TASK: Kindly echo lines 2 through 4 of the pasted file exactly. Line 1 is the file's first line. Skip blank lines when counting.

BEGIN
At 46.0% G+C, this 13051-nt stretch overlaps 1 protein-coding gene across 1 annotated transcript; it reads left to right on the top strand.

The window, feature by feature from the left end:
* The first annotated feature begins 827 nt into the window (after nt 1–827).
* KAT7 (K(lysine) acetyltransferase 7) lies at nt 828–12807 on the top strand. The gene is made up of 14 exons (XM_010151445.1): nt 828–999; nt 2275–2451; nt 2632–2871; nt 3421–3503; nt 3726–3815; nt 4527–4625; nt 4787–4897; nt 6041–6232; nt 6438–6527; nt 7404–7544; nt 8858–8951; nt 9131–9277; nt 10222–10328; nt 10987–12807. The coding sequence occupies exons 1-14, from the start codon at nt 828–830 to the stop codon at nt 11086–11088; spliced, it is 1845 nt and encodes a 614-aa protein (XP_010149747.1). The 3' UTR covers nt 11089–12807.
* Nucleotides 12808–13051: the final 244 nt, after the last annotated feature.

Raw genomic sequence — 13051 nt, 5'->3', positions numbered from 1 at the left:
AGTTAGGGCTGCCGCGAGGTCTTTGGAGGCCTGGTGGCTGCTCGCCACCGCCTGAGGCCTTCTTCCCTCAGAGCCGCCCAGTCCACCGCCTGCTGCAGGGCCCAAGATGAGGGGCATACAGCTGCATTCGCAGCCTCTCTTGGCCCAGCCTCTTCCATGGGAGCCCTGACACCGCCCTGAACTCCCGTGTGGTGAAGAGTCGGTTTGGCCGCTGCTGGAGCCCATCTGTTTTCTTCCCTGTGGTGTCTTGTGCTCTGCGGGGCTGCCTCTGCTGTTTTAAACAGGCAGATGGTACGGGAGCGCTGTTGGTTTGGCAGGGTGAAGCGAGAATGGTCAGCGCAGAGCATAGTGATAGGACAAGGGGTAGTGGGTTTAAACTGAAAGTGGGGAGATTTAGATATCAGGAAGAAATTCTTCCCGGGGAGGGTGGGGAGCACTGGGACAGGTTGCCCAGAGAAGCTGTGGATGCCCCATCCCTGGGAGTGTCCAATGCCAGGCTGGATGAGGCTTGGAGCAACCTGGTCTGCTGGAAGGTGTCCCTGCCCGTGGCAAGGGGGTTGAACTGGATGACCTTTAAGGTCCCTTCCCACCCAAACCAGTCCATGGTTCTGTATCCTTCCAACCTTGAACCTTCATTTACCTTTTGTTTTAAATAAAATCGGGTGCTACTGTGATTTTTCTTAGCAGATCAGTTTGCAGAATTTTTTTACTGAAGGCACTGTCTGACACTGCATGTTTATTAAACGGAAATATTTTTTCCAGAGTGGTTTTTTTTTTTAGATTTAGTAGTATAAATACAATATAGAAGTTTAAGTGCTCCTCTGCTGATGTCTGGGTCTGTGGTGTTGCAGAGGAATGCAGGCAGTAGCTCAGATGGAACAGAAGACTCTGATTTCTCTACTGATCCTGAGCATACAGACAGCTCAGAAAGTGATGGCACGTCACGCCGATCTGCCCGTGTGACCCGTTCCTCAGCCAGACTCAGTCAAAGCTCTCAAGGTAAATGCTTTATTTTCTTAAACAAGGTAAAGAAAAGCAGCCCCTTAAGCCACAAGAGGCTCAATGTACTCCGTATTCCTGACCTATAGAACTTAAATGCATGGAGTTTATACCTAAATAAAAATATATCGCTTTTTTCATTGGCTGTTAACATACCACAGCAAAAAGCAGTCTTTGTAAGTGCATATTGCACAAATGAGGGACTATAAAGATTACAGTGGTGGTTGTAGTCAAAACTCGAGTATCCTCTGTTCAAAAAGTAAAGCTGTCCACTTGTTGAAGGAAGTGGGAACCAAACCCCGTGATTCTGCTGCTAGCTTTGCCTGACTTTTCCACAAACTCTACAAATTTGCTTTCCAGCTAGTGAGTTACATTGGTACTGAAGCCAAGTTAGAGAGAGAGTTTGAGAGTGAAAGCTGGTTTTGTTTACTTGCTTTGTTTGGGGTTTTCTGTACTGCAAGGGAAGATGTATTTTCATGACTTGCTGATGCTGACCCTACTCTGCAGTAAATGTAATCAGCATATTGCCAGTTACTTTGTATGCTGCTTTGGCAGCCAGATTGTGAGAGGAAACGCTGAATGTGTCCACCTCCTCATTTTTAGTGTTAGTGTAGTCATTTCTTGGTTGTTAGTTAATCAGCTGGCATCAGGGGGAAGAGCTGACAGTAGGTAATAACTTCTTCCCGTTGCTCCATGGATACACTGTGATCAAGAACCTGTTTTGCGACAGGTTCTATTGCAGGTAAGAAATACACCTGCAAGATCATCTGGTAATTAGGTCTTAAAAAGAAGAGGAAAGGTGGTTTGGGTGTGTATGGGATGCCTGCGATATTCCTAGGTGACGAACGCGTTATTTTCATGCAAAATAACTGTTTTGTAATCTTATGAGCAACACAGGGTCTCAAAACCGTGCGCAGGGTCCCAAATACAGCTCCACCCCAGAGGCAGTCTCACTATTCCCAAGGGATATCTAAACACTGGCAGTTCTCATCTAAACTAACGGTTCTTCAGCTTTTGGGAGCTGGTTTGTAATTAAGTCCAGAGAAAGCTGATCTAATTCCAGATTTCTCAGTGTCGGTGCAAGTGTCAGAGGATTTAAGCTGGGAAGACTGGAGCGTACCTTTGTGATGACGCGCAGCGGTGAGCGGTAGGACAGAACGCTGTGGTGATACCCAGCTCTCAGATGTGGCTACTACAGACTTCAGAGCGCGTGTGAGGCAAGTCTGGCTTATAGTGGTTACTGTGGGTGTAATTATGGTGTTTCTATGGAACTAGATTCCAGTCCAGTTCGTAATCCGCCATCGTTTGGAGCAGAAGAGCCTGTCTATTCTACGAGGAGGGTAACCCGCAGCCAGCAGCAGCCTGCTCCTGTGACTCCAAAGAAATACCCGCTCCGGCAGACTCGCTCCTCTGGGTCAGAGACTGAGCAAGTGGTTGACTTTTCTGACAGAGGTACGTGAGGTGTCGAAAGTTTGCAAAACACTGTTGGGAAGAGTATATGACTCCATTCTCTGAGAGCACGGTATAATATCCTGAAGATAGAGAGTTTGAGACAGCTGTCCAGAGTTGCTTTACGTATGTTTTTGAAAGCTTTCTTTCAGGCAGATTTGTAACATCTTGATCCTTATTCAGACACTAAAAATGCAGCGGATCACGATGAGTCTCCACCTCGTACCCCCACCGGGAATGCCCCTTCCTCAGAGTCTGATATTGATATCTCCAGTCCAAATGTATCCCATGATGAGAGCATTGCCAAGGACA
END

The window, feature by feature from the left end:
* The first annotated feature begins 827 nt into the window (after nt 1–827).
* KAT7 (K(lysine) acetyltransferase 7) lies at nt 828–12807 on the top strand. The gene is made up of 14 exons (XM_010151445.1): nt 828–999; nt 2275–2451; nt 2632–2871; nt 3421–3503; nt 3726–3815; nt 4527–4625; nt 4787–4897; nt 6041–6232; nt 6438–6527; nt 7404–7544; nt 8858–8951; nt 9131–9277; nt 10222–10328; nt 10987–12807. The coding sequence occupies exons 1-14, from the start codon at nt 828–830 to the stop codon at nt 11086–11088; spliced, it is 1845 nt and encodes a 614-aa protein (XP_010149747.1). The 3' UTR covers nt 11089–12807.